Revealed: Nearly half of boys in England’s poorest areas are overweight or obese by the time they leave primary school
- Girls are more at risk of obesity as they tend to be less involved in sport
- Lockdown had accelerated the trend of poorer children becoming fatter
Almost half of boys in England’s poorest areas are overweight or obese when they leave primary school, according to analysis of NHS data undertaken for The Mail on Sunday.
Separate research shows children starting school in the most deprived areas are three times as likely to be severely obese as those in the wealthiest.
Last night, an expert said lockdown had accelerated the trend of poorer children becoming fatter.
Girls are often thought to be more at risk of obesity because they tend to be less involved in sport. But NHS figures show boys are significantly fatter when they leave primary school at the age of 11.
Some 49 per cent of Year Six boys in the poorest areas were overweight or obese during the latest academic year, compared with 43 per cent of girls. In England’s wealthiest areas, the figures were 29 per cent and 23 per cent respectively.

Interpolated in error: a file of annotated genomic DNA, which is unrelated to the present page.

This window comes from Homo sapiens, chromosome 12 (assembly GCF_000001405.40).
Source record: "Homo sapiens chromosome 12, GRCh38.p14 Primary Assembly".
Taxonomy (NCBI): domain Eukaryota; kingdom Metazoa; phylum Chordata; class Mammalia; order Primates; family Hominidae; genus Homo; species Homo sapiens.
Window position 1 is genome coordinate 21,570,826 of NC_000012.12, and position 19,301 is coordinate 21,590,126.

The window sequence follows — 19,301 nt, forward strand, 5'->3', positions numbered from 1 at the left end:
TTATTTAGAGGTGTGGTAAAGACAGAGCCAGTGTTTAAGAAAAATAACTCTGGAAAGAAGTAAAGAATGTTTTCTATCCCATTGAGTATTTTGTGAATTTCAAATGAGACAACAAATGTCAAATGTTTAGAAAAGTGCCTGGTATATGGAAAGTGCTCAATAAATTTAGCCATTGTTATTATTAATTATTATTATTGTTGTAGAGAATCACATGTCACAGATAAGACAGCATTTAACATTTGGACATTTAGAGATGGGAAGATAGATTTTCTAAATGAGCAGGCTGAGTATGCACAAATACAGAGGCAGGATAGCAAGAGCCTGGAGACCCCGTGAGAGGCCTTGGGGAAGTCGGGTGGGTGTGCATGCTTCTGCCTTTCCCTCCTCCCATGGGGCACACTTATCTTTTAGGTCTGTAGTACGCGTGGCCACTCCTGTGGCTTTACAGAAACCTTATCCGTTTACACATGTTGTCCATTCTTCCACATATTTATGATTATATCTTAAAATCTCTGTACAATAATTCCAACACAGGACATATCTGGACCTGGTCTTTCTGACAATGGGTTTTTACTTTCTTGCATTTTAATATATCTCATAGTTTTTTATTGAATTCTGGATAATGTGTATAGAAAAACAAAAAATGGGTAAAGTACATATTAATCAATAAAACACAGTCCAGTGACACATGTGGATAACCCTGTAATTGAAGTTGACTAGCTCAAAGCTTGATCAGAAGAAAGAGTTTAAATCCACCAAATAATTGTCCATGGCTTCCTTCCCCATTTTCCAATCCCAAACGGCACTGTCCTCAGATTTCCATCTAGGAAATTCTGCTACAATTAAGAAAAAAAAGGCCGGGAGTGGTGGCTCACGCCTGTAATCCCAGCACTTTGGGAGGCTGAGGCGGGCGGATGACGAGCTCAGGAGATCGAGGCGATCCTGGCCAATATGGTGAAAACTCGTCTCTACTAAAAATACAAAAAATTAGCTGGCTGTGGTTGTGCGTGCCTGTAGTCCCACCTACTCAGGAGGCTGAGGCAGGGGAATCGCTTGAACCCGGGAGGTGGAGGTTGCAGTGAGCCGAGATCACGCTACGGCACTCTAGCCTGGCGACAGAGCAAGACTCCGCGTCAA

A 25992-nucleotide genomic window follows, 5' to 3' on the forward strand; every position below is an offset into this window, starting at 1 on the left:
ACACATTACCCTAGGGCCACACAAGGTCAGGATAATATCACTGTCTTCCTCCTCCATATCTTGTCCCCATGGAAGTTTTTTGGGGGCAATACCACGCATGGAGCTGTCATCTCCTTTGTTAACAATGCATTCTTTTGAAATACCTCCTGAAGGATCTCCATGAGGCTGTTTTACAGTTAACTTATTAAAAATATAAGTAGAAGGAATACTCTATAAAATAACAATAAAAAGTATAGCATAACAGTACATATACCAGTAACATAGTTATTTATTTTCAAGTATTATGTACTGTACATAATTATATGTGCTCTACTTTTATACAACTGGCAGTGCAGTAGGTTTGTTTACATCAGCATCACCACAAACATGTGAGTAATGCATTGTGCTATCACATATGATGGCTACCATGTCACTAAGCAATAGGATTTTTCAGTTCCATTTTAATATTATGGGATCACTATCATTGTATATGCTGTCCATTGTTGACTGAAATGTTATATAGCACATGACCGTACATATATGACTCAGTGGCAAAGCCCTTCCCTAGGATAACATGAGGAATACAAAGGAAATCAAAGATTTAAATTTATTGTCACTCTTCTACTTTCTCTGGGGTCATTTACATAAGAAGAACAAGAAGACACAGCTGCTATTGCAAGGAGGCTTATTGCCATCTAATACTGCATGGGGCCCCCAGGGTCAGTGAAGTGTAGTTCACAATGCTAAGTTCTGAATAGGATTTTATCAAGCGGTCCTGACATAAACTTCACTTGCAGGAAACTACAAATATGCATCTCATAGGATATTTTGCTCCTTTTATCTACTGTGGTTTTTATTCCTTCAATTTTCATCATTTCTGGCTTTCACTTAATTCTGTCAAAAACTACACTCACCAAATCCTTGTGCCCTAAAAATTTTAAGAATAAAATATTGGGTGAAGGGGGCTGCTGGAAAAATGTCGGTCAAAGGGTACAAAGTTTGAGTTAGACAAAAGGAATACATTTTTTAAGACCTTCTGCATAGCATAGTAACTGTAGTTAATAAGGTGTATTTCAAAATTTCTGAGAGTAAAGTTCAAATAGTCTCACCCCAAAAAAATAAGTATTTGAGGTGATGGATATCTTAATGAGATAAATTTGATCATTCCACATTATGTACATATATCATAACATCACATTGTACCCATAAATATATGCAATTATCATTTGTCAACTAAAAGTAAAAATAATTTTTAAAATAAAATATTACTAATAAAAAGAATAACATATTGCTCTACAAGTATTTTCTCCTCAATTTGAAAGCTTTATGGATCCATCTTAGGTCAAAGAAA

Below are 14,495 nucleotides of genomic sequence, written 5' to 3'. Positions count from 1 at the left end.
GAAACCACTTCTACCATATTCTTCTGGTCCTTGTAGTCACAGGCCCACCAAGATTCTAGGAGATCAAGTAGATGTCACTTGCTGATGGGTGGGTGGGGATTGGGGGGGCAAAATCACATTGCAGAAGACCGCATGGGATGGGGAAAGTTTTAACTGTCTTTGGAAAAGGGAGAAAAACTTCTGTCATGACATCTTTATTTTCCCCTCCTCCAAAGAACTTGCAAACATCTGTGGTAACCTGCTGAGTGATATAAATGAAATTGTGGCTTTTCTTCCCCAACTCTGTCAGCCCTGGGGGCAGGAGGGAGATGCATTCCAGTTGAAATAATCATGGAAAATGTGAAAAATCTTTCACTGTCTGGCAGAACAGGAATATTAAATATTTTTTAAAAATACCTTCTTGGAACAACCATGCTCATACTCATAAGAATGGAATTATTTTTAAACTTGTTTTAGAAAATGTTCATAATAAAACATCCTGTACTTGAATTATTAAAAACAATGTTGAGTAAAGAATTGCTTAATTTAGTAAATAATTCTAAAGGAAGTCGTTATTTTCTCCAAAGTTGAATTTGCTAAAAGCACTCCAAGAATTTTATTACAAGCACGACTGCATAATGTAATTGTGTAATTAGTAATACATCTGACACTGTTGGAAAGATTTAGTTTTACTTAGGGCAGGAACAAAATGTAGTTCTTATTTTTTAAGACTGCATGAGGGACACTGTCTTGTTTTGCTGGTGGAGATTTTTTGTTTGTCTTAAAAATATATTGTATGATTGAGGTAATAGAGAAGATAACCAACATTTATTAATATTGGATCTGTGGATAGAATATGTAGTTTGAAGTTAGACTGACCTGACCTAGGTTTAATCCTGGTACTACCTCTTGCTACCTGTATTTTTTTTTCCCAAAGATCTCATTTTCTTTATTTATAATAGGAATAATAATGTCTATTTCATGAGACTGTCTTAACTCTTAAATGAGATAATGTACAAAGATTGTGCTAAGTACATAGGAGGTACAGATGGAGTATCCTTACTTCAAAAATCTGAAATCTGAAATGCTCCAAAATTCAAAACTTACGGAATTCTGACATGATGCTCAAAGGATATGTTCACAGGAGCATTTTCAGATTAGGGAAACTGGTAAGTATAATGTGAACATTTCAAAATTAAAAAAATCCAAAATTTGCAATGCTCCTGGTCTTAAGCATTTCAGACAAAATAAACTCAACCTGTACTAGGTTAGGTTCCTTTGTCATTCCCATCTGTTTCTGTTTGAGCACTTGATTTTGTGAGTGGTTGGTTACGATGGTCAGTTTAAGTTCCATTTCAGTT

Children starting school in the most deprived areas are three times as likely to be severely obese as those in the wealthiest
These statistics are not routinely published and were revealed by the NHS after a request by this newspaper. Meanwhile, the Labour Party found there were 3,400 severely obese children aged four or five in the most deprived parts of England last year, but just 630 in the richest.
Labour MP Andrew Gwynne claimed the figures were ‘a badge of shame’ for the Government.
Professor Paul Gately, an obesity expert at Leeds Beckett University, said: ‘Without appropriate support, the chance of a child losing weight once they’ve gained it is almost zero. I fear this generation is going to suffer ill health which will bankrupt the NHS.’
A Department of Health spokesman said: ‘The Government takes tackling obesity seriously and we will continue to work closely with industry to make it easier for people to make healthier choices.’
Source: Read Full Article